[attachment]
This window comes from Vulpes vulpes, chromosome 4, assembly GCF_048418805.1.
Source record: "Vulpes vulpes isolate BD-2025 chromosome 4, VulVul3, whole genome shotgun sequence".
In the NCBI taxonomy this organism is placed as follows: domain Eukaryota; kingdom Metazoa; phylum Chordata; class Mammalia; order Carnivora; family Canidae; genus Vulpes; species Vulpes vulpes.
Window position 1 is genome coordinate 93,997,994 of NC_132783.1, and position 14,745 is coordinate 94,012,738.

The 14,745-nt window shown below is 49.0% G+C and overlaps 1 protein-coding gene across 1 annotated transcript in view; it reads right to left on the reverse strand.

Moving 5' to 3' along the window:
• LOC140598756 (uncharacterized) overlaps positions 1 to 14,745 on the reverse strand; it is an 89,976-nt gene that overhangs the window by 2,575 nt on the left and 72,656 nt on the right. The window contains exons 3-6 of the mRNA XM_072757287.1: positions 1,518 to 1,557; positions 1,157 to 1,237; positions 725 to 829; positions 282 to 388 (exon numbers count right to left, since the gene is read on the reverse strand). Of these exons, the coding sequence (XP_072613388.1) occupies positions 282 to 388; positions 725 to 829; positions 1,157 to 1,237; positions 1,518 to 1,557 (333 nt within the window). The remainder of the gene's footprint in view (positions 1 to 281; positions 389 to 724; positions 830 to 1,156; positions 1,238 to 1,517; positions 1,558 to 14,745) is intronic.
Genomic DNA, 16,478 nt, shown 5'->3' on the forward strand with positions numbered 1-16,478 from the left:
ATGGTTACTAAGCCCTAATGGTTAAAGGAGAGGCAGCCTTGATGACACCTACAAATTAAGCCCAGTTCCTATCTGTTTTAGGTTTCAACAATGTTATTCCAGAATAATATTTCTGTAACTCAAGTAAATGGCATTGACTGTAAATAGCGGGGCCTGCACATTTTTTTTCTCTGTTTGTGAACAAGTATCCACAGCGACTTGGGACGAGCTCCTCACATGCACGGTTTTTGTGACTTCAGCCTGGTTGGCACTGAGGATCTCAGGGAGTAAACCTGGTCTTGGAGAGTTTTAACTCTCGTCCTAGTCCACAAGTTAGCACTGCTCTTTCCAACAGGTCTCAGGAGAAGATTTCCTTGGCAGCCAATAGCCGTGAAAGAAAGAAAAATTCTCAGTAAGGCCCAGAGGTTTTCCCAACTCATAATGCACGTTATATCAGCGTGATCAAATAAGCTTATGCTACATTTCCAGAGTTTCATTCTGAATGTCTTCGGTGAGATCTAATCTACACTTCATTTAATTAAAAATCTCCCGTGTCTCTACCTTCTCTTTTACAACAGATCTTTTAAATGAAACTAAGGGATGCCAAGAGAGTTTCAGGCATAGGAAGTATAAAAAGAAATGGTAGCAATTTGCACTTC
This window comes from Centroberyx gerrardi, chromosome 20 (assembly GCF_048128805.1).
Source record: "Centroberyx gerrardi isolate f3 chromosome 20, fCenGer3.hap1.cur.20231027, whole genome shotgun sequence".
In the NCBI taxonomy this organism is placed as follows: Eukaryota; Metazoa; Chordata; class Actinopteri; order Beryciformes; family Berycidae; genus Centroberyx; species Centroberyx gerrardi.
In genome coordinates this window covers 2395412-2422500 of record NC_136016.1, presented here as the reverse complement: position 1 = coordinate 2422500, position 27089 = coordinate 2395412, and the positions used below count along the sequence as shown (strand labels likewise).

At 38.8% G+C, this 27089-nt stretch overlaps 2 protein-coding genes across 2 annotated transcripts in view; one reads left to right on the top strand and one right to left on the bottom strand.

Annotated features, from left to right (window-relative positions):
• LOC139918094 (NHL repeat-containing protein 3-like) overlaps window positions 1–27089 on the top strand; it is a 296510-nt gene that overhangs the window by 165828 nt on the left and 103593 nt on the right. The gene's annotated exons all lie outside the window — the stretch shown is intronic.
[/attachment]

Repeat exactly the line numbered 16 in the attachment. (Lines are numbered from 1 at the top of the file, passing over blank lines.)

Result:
• LOC139918094 (NHL repeat-containing protein 3-like) overlaps window positions 1–27089 on the top strand; it is a 296510-nt gene that overhangs the window by 165828 nt on the left and 103593 nt on the right. The gene's annotated exons all lie outside the window — the stretch shown is intronic.